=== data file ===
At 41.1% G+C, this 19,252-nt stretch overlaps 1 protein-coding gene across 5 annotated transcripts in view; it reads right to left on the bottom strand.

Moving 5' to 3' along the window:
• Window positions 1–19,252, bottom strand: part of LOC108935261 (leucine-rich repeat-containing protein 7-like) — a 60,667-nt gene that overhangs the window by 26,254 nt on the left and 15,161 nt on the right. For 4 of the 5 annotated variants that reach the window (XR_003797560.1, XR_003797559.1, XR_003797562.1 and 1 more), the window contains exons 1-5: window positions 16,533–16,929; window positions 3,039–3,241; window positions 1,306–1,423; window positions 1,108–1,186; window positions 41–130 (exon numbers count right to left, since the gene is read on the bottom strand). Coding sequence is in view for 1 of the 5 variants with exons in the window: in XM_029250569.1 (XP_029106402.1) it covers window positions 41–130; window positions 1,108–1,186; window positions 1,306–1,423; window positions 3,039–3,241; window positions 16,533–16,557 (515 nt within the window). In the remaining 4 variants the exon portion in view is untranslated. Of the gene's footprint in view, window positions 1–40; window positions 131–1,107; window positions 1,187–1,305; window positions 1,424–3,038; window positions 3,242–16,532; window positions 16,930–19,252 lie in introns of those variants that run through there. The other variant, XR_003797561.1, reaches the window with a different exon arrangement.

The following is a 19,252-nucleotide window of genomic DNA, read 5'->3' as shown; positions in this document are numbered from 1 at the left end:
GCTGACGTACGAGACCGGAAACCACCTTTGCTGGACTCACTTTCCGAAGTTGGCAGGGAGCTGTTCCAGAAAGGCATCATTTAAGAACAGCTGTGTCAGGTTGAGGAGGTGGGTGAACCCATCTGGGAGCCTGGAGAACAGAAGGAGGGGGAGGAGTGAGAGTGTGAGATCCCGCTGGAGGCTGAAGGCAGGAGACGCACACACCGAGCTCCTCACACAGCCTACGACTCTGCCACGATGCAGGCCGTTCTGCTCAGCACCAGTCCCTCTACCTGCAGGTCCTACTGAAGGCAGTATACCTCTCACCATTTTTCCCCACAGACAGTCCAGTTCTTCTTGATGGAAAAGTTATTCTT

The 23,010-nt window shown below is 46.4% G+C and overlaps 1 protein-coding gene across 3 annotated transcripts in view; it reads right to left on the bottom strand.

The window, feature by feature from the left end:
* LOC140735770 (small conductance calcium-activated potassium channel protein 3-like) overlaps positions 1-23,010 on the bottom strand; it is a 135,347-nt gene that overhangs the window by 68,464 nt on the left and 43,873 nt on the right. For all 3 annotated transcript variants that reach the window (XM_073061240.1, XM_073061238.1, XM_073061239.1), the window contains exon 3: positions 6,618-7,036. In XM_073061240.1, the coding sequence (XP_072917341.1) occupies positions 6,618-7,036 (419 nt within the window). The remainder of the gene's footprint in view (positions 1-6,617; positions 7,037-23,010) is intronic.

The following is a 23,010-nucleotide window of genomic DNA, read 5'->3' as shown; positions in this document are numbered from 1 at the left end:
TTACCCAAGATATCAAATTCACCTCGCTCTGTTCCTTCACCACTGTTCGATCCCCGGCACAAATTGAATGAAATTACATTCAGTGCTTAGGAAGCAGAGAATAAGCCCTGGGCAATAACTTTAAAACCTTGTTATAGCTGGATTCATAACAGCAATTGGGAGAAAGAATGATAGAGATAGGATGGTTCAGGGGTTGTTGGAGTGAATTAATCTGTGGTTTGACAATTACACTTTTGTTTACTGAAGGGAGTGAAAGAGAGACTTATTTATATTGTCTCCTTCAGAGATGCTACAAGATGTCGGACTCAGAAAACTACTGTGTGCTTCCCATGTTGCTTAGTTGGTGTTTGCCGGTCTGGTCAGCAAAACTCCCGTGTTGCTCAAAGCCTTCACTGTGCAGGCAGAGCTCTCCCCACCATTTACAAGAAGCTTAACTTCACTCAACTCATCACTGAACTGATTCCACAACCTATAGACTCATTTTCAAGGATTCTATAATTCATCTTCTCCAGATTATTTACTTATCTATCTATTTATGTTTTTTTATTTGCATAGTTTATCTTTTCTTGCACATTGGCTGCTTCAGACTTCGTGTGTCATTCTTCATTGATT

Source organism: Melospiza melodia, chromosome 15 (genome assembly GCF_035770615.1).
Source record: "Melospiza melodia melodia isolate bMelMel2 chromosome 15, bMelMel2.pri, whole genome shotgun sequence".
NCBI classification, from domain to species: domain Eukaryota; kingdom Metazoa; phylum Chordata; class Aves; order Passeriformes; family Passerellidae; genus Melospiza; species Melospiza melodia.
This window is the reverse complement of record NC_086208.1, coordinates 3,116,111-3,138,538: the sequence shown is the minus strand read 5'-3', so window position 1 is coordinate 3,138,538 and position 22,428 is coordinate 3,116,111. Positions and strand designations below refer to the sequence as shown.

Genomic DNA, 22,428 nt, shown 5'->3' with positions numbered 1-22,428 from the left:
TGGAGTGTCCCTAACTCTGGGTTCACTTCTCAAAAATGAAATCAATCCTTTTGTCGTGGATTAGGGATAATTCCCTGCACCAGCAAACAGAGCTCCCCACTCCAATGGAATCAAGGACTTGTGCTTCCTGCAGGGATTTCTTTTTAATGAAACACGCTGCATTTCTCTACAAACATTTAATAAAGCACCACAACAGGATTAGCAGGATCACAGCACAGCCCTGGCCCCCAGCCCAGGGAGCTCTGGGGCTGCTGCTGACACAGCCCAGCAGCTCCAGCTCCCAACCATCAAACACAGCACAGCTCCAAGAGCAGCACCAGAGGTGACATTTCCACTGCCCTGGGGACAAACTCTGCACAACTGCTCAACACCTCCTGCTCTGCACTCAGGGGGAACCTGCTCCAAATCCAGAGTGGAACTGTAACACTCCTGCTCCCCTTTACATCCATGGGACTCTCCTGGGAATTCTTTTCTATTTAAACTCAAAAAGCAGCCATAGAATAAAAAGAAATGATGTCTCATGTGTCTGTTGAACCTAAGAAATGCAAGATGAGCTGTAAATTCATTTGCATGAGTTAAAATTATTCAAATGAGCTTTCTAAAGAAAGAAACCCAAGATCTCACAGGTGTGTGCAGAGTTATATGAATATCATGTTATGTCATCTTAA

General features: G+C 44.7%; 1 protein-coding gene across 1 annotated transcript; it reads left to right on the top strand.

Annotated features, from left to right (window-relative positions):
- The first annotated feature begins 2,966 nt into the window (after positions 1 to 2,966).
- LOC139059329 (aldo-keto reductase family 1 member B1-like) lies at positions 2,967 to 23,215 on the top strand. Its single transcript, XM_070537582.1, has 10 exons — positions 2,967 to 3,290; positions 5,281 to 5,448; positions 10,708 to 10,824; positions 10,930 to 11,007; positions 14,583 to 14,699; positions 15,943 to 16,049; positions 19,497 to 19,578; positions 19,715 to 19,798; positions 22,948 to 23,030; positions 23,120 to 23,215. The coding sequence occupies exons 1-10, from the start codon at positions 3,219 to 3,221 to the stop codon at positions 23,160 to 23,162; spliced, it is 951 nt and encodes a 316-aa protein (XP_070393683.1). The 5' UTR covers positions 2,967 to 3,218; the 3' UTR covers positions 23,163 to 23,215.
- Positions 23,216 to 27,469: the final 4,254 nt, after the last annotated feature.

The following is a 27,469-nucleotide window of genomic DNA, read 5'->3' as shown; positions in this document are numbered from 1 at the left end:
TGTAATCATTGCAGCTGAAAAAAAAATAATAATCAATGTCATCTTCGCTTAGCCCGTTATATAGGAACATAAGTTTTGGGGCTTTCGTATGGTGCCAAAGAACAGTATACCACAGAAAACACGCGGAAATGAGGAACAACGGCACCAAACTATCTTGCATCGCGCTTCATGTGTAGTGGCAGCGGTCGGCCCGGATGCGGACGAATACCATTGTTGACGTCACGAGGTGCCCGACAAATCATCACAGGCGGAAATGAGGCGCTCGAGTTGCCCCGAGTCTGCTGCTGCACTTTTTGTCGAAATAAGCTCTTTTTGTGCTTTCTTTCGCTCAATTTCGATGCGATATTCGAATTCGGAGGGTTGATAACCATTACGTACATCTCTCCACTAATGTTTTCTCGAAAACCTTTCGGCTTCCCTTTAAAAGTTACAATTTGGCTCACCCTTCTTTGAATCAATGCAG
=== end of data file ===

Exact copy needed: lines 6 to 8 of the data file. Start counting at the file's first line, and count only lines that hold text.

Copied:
The 23,010-nt window shown below is 46.4% G+C and overlaps 1 protein-coding gene across 3 annotated transcripts in view; it reads right to left on the bottom strand.

The window, feature by feature from the left end:
* LOC140735770 (small conductance calcium-activated potassium channel protein 3-like) overlaps positions 1-23,010 on the bottom strand; it is a 135,347-nt gene that overhangs the window by 68,464 nt on the left and 43,873 nt on the right. For all 3 annotated transcript variants that reach the window (XM_073061240.1, XM_073061238.1, XM_073061239.1), the window contains exon 3: positions 6,618-7,036. In XM_073061240.1, the coding sequence (XP_072917341.1) occupies positions 6,618-7,036 (419 nt within the window). The remainder of the gene's footprint in view (positions 1-6,617; positions 7,037-23,010) is intronic.